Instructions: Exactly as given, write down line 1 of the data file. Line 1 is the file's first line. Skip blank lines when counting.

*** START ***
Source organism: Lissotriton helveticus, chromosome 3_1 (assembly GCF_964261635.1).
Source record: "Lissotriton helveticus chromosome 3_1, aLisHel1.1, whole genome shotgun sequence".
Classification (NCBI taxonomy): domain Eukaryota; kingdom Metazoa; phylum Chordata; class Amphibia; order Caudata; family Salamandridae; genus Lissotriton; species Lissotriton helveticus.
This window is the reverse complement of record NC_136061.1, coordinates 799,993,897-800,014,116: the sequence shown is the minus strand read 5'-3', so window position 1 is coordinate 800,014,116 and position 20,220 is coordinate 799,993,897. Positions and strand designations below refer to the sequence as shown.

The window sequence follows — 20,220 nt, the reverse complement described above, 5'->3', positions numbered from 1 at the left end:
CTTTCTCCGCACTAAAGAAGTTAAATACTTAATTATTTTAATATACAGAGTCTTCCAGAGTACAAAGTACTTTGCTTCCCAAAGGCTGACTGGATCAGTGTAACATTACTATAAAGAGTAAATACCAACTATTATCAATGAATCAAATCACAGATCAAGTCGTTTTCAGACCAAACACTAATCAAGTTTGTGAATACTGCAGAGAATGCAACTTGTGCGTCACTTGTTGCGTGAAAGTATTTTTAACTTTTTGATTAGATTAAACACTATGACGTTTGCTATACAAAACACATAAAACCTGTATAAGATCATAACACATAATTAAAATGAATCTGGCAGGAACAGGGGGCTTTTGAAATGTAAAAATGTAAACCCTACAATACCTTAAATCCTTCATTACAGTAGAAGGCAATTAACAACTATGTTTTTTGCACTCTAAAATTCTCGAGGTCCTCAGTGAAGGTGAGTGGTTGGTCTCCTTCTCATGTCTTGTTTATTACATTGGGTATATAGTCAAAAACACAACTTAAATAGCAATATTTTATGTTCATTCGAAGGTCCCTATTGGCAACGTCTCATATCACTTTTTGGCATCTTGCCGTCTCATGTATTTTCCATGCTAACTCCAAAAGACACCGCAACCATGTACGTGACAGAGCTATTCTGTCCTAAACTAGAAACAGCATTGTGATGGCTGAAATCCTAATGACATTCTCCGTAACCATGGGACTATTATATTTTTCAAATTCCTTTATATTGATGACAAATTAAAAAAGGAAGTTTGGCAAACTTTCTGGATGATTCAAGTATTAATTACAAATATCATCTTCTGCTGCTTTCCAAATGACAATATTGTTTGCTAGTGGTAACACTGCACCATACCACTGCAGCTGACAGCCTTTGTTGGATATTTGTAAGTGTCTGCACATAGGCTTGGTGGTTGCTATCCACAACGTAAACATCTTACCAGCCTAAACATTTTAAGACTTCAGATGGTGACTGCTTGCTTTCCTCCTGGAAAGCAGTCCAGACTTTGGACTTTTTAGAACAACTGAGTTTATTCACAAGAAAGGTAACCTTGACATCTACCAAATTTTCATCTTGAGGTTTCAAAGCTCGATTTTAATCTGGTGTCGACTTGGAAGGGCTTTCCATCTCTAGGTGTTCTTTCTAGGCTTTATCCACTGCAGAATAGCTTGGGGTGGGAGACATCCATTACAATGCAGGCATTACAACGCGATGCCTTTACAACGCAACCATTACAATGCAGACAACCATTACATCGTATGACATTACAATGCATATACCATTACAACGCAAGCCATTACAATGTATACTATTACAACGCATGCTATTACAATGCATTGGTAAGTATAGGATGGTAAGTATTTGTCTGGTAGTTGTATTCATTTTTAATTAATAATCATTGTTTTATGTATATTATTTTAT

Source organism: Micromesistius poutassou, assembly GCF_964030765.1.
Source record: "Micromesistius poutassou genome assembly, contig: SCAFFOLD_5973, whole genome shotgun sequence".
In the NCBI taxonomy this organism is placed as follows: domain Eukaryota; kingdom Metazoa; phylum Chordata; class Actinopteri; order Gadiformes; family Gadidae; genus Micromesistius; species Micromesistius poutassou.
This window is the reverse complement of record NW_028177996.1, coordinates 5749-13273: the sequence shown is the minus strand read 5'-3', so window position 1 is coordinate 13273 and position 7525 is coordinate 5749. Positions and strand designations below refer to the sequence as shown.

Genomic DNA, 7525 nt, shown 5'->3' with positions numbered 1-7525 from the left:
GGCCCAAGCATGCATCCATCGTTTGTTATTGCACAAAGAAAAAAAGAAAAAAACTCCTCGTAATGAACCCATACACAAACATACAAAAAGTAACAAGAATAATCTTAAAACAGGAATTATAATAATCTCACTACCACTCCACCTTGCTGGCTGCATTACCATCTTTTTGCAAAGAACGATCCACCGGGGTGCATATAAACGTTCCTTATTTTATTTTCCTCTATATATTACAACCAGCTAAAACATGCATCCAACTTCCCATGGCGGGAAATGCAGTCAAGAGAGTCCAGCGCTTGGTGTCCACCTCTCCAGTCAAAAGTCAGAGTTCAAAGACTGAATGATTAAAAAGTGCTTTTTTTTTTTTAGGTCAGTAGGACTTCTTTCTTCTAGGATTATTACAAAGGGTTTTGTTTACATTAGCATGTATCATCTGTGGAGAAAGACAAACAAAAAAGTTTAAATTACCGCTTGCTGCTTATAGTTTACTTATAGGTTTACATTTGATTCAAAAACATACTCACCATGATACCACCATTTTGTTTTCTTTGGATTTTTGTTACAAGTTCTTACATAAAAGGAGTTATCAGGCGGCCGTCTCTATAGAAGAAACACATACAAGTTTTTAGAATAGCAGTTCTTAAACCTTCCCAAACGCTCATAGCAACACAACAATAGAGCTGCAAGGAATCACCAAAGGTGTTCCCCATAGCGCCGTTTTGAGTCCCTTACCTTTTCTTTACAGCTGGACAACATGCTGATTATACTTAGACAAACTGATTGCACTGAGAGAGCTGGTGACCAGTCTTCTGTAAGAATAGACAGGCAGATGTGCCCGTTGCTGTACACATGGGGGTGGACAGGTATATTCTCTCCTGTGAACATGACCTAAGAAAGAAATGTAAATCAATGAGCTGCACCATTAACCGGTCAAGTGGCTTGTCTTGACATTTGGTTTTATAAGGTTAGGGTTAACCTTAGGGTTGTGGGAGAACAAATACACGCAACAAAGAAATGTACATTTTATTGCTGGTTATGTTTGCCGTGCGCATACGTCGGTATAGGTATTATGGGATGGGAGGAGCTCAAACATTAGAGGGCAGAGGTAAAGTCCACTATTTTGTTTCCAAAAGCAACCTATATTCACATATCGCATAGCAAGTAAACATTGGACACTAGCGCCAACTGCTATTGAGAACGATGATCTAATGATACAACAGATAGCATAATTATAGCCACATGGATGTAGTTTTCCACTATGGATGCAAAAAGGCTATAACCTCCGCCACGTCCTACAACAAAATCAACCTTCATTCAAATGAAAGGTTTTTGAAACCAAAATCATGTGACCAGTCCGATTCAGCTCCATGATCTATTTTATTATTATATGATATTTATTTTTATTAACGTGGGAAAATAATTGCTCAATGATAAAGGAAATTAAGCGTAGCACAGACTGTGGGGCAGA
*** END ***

Source organism: Lissotriton helveticus, chromosome 3_1 (assembly GCF_964261635.1).